We do not understand you to ask whether you may promulgate administrative rules that would permit you to administer the section 78 assessment charge in a way that comports with the holding of Goldberg. We understand you to ask whether any rules so drafted would be constitutional. You have not submitted to us any specific proposed rules; therefore, any discussion by this office of any hypothetical formula would be speculative. This office does not answer hypothetical questions in the opinion process. Therefore, we decline to answer your eighth question.

Your ninth question asks:

Does the assessment apply to activities such as 'billing and collection services' performed by local exchange companies on behalf of, and billed to, long distance telephone companies?

The definition of "rate" set forth in section 3 of PURA includes "services." Subsection (s) of section 3 of PURA defines "service" and provides:

'Service' is used in this Act in its broadest and most inclusive sense, and includes any and all acts done, rendered, or performed and any and all things furnished or supplied, and any and all facilities used, furnished, or supplied by public utilities in the performance of their duties under this Act to their patrons, employees, other public utilities, and the public, as well as the interchange of facilities between two or more of them. Service shall not include the printing, distribution, or sale of advertising in telephone directories.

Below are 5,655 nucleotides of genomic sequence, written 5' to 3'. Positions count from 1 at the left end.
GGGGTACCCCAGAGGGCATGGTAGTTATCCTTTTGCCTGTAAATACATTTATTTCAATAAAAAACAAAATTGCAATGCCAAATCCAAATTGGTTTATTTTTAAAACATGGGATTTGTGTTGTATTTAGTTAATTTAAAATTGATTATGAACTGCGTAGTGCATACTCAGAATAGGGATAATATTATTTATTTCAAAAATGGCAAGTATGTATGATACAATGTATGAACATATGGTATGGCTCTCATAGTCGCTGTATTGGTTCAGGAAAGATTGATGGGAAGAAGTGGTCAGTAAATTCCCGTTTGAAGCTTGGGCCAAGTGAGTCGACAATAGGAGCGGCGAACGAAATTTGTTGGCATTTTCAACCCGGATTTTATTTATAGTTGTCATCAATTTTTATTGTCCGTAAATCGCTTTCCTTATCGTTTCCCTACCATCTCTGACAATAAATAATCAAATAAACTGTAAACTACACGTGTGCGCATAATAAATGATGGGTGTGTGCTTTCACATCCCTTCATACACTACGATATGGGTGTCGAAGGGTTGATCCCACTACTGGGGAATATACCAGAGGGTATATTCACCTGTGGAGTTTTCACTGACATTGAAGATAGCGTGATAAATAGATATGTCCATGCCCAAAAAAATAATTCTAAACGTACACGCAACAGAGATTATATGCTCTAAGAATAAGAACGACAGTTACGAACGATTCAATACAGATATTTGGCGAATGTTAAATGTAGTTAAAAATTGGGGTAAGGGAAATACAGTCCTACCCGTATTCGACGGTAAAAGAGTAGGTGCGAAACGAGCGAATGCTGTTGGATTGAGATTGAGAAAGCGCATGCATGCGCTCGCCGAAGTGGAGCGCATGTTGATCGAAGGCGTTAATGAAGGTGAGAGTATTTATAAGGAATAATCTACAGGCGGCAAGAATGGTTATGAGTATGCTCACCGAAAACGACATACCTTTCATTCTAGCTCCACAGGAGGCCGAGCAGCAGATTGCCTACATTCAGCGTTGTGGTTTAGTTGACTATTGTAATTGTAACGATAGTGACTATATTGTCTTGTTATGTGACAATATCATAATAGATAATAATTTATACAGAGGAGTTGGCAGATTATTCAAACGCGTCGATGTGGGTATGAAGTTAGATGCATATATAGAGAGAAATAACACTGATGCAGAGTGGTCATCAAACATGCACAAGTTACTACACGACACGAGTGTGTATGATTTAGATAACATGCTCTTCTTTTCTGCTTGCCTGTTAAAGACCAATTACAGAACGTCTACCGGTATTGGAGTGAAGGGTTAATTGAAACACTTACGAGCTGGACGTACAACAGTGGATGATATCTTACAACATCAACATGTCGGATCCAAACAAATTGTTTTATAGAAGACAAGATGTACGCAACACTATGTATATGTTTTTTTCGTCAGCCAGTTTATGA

Billing and collection services clearly fall within the definition of "services" and "services" falls within the definition of "rate." However, the section 78 regulatory fee may be imposed only on those "rates" charged to "ultimate consumers." We assume that these service charges are passed through to the IXC's subscribers. Because of our answer to your second question, we answer your ninth question in the negative.

SUMMARY

The assessment imposed by section 78 of article 1446c, V.T.C.S., the Public Utility Regulatory Act, reaches all public utilities subject to the jurisdiction of the act. Interexchange carriers are not "ultimate consumers" for purposes of section 78, if the local access charges are passed through to their subscribers.

      Very truly yours,

      Mattox signature

      Jim Mattox
      Attorney General of Texas

      Mary Keller
      First Assistant Attorney General

      Lou McCreary
      Executive Assistant Attorney General

      Judge Zollie Steakley
      Special Assistant Attorney General

      Renea Hicks
      Special Assistant Attorney General

      Rick Gilpin
      Chairman, Opinion Committee

      Prepared by
      Jim Moellinger
      Assistant Attorney General


Footnotes

FN1. Section 151.323 of the Tax Code provides in part:

There are exempted from the taxes imposed by this chapter the receipts from the sale, use, or other consumption in this state of:

....

(3) access to a local exchange telephone company's network by a regulated provider of telecommunications services. . . .